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3 Times Men Took Credit for Women’s Accomplishments

3 Times Men Took Credit for Women’s Accomplishments

If, like me, you watched the five proposals that took place during the recent Olympics in Rio and felt that what should have been a proud moment celebrating years of hard work and dedication was overshadowed by their partner’s need to take some of the credit, or lay claim to their prize in public, then Chinese diver Qin Kai’s proposal to his silver medalist girlfriend He Zi, during her medal ceremony would have proven a particularly uncomfortable viewing.

Despite the fact that she said “yes,” this one, of all the public declarations of love, felt inappropriate. This was compounded by the fact that He Zi herself seemed less than jubilant at the sudden interruption of what was probably already the best moment of her life. Qin’s storming of the stage during his girlfriend’s well-deserved moment of celebration, whatever the intent, stole focus from all of the medalists and threw the spotlight on a man during these women’s big moments — not to mention that Qin Kai had enjoyed his own interruption-free ceremony earlier that day when he won a bronze medal.

This is not the only time that a man has stolen a woman’s thunder. In fact there are several times when men have seen fit to jump in and take credit for women’s accomplishments, or steal focus during their big moment.

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1. Kanye and Taylor

men took credit kanye taylor

    No one can forget the time that Kanye West stormed the stage at the 2009 Video Music Awards and interrupted Taylor Swift’s acceptance speech for Best Female Video. Mistakenly believing that he was in charge of deciding which woman should get the accolade, the rapper took the microphone from a fresh faced T-Swizz and claimed Beyonce had “one of the best videos of all time.” This was a claim which the VMAs clearly seconded as they awarded her Video of the Year, later that night. Beyonce then donated her time on stage to Taylor, effectively meaning that two famous females were denied their moment of glory thanks to Yeezy.

    But it was earlier this year that Kanye really stole Tay Tay’s thunder. On his track “Famous” the rapper claimed that Swift’s career and position as one of the most successful pop stars of all time was actually all thanks to him, claiming “I made that b**** famous.” Luckily, Taylor got revenge earlier this year, ironically during her acceptance speech after winning a Grammy for “Album of the Year,” saying:

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    “I want to say to all the young women out there: there are going to be people along the way who will try to undercut your success or take credit for your accomplishments or your fame. But if you just focus on the work and you don’t let those people sidetrack you, someday when you get where you’re going, you’ll look around and you will know that it was you and the people who love you who put you there. And that will be the greatest feeling in the world. Thank you for this moment.”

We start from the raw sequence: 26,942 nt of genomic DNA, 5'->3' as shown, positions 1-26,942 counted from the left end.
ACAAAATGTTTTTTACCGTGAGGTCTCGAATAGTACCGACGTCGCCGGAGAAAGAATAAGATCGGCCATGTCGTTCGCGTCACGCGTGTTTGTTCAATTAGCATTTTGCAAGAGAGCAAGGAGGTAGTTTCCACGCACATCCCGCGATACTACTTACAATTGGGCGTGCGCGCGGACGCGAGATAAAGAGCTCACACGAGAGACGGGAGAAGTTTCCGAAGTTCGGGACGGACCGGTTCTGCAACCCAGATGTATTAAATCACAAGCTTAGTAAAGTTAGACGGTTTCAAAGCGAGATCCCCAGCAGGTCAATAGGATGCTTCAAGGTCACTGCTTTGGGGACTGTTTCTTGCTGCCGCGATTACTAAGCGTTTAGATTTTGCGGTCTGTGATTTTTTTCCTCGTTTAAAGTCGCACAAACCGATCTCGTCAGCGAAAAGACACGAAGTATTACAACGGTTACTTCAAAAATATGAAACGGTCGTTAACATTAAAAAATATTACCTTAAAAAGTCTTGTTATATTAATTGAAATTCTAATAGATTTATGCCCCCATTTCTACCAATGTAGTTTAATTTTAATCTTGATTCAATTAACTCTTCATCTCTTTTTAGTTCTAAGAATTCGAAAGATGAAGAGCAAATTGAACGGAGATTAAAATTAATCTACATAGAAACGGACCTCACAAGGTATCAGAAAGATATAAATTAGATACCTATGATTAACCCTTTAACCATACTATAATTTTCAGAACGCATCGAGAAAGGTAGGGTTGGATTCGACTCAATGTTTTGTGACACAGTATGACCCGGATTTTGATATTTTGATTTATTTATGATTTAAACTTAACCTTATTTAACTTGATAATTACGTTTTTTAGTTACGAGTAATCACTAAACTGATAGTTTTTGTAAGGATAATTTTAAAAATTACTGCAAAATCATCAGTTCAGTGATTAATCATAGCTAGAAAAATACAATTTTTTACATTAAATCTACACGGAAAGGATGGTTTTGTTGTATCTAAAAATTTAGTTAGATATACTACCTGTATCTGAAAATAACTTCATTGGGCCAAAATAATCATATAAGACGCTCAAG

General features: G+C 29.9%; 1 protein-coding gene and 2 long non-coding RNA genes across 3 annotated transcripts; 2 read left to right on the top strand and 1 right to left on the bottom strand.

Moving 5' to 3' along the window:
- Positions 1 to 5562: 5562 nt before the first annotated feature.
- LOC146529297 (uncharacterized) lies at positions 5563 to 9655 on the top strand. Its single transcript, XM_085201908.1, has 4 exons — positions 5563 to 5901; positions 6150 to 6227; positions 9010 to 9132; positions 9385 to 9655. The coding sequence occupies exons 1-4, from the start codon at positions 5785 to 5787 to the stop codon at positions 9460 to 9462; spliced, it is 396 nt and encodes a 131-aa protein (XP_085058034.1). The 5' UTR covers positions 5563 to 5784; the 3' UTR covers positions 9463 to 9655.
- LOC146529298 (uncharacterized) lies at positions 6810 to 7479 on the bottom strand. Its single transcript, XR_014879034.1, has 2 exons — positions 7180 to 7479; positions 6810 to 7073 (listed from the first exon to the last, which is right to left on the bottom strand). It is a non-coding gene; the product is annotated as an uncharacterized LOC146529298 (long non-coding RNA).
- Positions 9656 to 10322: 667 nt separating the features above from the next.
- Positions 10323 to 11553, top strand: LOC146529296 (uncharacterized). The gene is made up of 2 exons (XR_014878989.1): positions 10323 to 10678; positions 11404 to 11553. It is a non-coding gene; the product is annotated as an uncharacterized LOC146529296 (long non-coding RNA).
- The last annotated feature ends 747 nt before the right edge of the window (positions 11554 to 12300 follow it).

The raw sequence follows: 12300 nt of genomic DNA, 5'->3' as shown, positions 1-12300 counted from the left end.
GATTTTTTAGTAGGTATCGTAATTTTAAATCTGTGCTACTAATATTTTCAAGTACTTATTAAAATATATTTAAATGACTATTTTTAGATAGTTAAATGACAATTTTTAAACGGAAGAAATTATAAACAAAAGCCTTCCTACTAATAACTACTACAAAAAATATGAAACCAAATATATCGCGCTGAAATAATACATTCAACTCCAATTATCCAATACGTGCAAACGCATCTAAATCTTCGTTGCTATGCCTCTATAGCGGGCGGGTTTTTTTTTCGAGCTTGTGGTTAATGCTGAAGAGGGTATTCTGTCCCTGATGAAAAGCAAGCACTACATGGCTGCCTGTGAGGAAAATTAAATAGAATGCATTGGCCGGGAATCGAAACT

2. Laura Olin and the Men of Twitter

    During Hillary Clinton’s historic acceptance of the Democratic nomination a few weeks ago, writer and Democratic strategist Laura Olin tweeted a clever meme summing up the importance of the last two Democratic candidates for diversity in the otherwise old, male and pale lineup. However, it was widely noted that shortly after that, many men started to post the exact same tweet, without crediting Laura as the source.

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    men took credit laura olin

      Twitter etiquette demands that original content is credited, and the irony of a woman posting a celebration of women’s accomplishments only for it to be stolen and posted by a man, was not lost on the rest of twitter.

      men took credit stolen tweet
        3. Donald Trump and Lady Gaga

        What would a list of men being unfair to women be without a reference to Donald Trump? In his 2011 book, Trump claimed that he had “at least something to do with” the phenomenal success of singer Lady Gaga. He claimed that: “She became a big star and maybe she became a star because I put her on the Miss Universe pageant. It’s very possible, who knows what would have happened without it, because she caused a sensation.”

        Not only is this a completely deluded view of his influence, but also a completely skewed understanding of his audience base, as it is debatable that many would-be “Little Monsters” tuned into the Miss Universe pageant.

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        men took credit lady gaga

          Featured photo credit: Eva Rinaldi via flickr.com

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          Grace Garland

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          3 Times Men Took Credit for Women’s Accomplishments

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          Last Updated on October 23, 2018

          Science Says Knitting Makes Humans Warmer And Happier, Mentally

          Science Says Knitting Makes Humans Warmer And Happier, Mentally